Providence, Rhode Island: Bright Lights, Bright City

How an arts renaissance spurred economic revival


| May-June 1997


Twenty years ago, downtown Providence was given up for dead. A third of the population had moved away, and the once-fashionable shopping area was deserted. But now this gritty city is a national model of urban renaissance. It has infused millions of dollars into restoring downtown landmarks: The once-abandoned art deco Biltmore is again a five-star hotel; Loews Theater has become the Providence Performing Arts Center (which mounts big Broadway shows and orchestra and ballet performances); and the old Peerless Department store is now Lupo’s Heartbreak Hotel, a major stop on the Boston-New York rock tour circuit.

Longtime mayor Vincent “Buddy” Cianci, a Republican turned independent, has made the arts a key element of economic revival. Under his leadership, the city created a federally designated arts and entertainment empowerment zone where property owners are offered tax incentives to convert vacant buildings into housing. Artists now live there in cheap lofts and receive tax incentives to sell their work. Cianci also helped a struggling nonprofit organization buy several abandoned buildings and convert them into a multipurpose arts space with apartments and workspaces for artists, a theater space, a dance theater, and a gallery. “Not long ago downtown was pretty much a wasteland,” says Duane Clinker, director of the Rhode Island Organizing Project, a faith-based community organizing alliance. “Now between the culture and the students [from Brown University and the Rhode Island School of Design], you can’t find a place to park.”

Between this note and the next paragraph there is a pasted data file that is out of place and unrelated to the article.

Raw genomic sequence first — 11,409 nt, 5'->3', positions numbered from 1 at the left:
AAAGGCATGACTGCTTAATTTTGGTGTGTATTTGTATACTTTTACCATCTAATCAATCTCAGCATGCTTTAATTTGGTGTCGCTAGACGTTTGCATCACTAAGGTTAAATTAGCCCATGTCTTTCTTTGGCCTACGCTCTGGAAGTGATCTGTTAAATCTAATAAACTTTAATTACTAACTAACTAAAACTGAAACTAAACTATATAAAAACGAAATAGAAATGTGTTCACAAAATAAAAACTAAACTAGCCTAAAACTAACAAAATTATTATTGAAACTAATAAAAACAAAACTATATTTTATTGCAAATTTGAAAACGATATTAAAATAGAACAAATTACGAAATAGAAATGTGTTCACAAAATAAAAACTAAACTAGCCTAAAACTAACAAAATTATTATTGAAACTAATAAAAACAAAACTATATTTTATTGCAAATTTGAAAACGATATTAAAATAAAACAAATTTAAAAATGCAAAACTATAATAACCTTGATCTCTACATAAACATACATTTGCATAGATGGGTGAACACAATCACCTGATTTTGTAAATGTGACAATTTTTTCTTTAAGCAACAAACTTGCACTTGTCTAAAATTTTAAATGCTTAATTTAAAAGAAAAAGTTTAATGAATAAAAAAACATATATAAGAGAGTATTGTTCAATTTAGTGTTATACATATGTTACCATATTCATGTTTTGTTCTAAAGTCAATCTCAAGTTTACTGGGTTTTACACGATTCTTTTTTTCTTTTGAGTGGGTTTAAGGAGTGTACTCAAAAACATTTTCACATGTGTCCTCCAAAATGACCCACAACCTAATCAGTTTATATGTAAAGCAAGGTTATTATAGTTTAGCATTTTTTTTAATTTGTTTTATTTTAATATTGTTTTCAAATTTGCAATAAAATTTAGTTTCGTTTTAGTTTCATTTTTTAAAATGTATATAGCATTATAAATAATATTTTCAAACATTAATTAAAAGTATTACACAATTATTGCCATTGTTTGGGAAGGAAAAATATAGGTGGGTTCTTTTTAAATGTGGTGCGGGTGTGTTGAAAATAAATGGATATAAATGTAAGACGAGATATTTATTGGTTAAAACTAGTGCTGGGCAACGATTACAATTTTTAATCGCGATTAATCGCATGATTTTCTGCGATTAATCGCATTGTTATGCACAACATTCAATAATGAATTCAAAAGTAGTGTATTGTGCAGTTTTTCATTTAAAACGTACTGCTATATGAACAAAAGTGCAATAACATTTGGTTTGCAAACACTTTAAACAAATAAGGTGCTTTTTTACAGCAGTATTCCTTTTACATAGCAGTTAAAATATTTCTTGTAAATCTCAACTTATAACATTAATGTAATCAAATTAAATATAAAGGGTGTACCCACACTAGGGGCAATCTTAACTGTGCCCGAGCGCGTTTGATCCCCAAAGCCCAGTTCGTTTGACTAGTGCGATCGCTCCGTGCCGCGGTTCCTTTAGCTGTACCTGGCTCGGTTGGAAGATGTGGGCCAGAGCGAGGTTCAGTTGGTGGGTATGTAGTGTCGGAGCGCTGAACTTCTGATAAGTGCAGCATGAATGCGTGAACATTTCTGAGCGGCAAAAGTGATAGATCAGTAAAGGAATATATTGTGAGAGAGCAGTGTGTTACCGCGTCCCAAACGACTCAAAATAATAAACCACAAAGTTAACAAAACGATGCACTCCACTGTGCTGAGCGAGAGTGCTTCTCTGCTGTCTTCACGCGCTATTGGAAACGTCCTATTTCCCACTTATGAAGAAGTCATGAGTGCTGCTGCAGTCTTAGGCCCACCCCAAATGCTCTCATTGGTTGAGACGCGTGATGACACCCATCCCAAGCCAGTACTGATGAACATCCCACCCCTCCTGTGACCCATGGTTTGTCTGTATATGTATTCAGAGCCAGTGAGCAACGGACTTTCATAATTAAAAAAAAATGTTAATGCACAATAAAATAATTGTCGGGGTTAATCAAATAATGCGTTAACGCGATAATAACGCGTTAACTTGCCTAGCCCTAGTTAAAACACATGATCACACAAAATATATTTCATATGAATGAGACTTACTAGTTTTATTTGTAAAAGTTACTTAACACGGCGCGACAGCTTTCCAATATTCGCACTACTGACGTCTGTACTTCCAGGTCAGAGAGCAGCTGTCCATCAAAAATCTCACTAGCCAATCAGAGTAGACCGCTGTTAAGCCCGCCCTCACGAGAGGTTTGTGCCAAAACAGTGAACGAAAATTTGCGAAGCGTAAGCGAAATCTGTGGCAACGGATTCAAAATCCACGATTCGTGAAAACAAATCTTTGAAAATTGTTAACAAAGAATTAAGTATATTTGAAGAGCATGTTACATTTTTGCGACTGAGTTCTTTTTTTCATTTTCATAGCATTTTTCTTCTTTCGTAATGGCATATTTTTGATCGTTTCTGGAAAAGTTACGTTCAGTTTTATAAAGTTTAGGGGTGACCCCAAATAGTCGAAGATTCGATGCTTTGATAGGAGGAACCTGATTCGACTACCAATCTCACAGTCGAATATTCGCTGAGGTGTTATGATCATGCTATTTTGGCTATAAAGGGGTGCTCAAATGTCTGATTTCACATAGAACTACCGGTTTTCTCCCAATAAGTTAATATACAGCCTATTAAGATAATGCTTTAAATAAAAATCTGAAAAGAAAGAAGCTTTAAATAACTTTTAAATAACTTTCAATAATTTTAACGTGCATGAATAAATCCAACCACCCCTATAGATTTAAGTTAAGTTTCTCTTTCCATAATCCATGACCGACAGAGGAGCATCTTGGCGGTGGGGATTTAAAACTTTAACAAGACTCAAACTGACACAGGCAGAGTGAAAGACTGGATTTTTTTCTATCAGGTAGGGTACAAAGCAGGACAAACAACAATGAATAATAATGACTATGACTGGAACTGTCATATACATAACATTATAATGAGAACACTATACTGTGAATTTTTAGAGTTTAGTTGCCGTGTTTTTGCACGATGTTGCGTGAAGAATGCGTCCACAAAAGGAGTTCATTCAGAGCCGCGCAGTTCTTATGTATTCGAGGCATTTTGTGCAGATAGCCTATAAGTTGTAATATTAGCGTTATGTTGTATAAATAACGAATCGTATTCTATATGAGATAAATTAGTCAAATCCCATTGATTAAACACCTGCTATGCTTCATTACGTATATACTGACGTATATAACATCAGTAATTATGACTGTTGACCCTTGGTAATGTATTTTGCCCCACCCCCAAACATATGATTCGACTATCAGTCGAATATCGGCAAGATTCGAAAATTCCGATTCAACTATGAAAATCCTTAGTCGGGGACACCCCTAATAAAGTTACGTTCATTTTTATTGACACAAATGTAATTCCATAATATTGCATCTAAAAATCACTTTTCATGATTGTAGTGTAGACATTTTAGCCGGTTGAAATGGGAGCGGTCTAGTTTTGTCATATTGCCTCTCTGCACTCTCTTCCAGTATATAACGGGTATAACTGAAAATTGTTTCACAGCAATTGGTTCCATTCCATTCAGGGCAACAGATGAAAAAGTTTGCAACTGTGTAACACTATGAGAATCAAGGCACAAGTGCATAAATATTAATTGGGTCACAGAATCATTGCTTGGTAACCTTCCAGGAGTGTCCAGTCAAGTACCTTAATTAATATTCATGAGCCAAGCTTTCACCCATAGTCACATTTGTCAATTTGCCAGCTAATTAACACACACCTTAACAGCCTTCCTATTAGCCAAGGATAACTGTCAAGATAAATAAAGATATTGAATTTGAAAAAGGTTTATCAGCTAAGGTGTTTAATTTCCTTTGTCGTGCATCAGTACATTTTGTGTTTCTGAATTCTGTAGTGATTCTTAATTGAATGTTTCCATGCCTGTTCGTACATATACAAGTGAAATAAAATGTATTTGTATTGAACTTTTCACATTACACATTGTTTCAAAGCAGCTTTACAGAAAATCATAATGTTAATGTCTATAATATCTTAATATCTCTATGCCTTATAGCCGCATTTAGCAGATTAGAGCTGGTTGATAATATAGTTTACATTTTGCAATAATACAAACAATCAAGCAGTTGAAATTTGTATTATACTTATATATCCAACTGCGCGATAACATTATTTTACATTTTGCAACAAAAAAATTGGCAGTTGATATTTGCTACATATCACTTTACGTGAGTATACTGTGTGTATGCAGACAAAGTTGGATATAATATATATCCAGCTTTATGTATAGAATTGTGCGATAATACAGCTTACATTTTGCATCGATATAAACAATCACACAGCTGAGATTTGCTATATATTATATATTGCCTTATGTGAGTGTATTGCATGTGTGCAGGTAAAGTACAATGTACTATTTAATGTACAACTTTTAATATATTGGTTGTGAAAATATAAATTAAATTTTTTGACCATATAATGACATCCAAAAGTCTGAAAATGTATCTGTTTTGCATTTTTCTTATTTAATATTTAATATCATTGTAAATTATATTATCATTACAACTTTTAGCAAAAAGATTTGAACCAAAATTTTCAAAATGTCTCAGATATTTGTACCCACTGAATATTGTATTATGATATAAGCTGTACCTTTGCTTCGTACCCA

Providence (population: 160,000) has all the admirable qualities of the best northeastern cities—on a miniature, accessible scale. Says Clinker, “You can get a great meal in an Italian, Cambodian, African, or Vietnamese restaurant for five dollars. You can be walking along a river and seem to be in the country. There are working-class and middle-class neighborhoods that still have ethnic character.” Add to the list reggae, rock, and hardcore punk in several huge clubs downtown, plus independent films at the Avon Repertory Cinema and the Cable Car, and you’ve got everything you need for a rich urban experience without long commutes and traffic jams.






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